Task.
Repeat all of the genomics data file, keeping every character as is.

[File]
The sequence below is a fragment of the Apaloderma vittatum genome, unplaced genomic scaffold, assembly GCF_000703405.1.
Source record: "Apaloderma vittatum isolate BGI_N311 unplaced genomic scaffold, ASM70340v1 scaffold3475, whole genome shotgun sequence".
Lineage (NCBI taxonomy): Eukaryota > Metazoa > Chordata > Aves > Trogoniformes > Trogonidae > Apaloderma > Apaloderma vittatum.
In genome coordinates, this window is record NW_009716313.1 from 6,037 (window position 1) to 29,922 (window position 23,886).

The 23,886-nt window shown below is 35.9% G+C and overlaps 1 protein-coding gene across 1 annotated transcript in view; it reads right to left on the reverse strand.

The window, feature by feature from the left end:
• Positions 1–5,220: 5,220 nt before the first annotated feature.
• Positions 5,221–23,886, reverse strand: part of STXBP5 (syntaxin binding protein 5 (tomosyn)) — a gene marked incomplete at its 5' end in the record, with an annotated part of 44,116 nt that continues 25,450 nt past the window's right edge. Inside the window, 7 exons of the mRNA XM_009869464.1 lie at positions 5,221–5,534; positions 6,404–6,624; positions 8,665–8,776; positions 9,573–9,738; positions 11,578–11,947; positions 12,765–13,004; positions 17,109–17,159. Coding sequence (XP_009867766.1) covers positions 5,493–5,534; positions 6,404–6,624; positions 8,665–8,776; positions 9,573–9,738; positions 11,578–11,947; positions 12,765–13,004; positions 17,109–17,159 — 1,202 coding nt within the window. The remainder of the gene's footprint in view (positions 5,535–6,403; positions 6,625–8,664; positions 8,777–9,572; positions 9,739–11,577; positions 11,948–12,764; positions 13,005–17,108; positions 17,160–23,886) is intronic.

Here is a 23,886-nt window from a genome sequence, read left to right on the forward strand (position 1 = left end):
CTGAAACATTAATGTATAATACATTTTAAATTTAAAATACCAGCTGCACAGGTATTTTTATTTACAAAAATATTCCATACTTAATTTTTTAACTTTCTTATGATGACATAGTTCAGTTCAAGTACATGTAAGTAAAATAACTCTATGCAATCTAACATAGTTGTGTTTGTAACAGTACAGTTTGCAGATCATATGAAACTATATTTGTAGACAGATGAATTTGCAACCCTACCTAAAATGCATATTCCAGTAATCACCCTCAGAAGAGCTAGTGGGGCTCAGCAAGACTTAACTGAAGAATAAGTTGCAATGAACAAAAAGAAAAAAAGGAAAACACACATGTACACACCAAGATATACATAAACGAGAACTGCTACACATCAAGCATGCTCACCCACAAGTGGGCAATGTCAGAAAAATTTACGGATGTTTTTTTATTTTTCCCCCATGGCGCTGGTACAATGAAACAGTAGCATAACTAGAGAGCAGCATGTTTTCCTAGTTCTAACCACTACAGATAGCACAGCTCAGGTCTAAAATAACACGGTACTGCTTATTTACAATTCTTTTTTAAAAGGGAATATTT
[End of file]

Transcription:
The sequence below is a fragment of the Apaloderma vittatum genome, unplaced genomic scaffold, assembly GCF_000703405.1.
Source record: "Apaloderma vittatum isolate BGI_N311 unplaced genomic scaffold, ASM70340v1 scaffold3475, whole genome shotgun sequence".
Lineage (NCBI taxonomy): Eukaryota > Metazoa > Chordata > Aves > Trogoniformes > Trogonidae > Apaloderma > Apaloderma vittatum.
In genome coordinates, this window is record NW_009716313.1 from 6,037 (window position 1) to 29,922 (window position 23,886).

The 23,886-nt window shown below is 35.9% G+C and overlaps 1 protein-coding gene across 1 annotated transcript in view; it reads right to left on the reverse strand.

The window, feature by feature from the left end:
• Positions 1–5,220: 5,220 nt before the first annotated feature.
• Positions 5,221–23,886, reverse strand: part of STXBP5 (syntaxin binding protein 5 (tomosyn)) — a gene marked incomplete at its 5' end in the record, with an annotated part of 44,116 nt that continues 25,450 nt past the window's right edge. Inside the window, 7 exons of the mRNA XM_009869464.1 lie at positions 5,221–5,534; positions 6,404–6,624; positions 8,665–8,776; positions 9,573–9,738; positions 11,578–11,947; positions 12,765–13,004; positions 17,109–17,159. Coding sequence (XP_009867766.1) covers positions 5,493–5,534; positions 6,404–6,624; positions 8,665–8,776; positions 9,573–9,738; positions 11,578–11,947; positions 12,765–13,004; positions 17,109–17,159 — 1,202 coding nt within the window. The remainder of the gene's footprint in view (positions 5,535–6,403; positions 6,625–8,664; positions 8,777–9,572; positions 9,739–11,577; positions 11,948–12,764; positions 13,005–17,108; positions 17,160–23,886) is intronic.

Here is a 23,886-nt window from a genome sequence, read left to right on the forward strand (position 1 = left end):
CTGAAACATTAATGTATAATACATTTTAAATTTAAAATACCAGCTGCACAGGTATTTTTATTTACAAAAATATTCCATACTTAATTTTTTAACTTTCTTATGATGACATAGTTCAGTTCAAGTACATGTAAGTAAAATAACTCTATGCAATCTAACATAGTTGTGTTTGTAACAGTACAGTTTGCAGATCATATGAAACTATATTTGTAGACAGATGAATTTGCAACCCTACCTAAAATGCATATTCCAGTAATCACCCTCAGAAGAGCTAGTGGGGCTCAGCAAGACTTAACTGAAGAATAAGTTGCAATGAACAAAAAGAAAAAAAGGAAAACACACATGTACACACCAAGATATACATAAACGAGAACTGCTACACATCAAGCATGCTCACCCACAAGTGGGCAATGTCAGAAAAATTTACGGATGTTTTTTTATTTTTCCCCCATGGCGCTGGTACAATGAAACAGTAGCATAACTAGAGAGCAGCATGTTTTCCTAGTTCTAACCACTACAGATAGCACAGCTCAGGTCTAAAATAACACGGTACTGCTTATTTACAATTCTTTTTTAAAAGGGAATATTT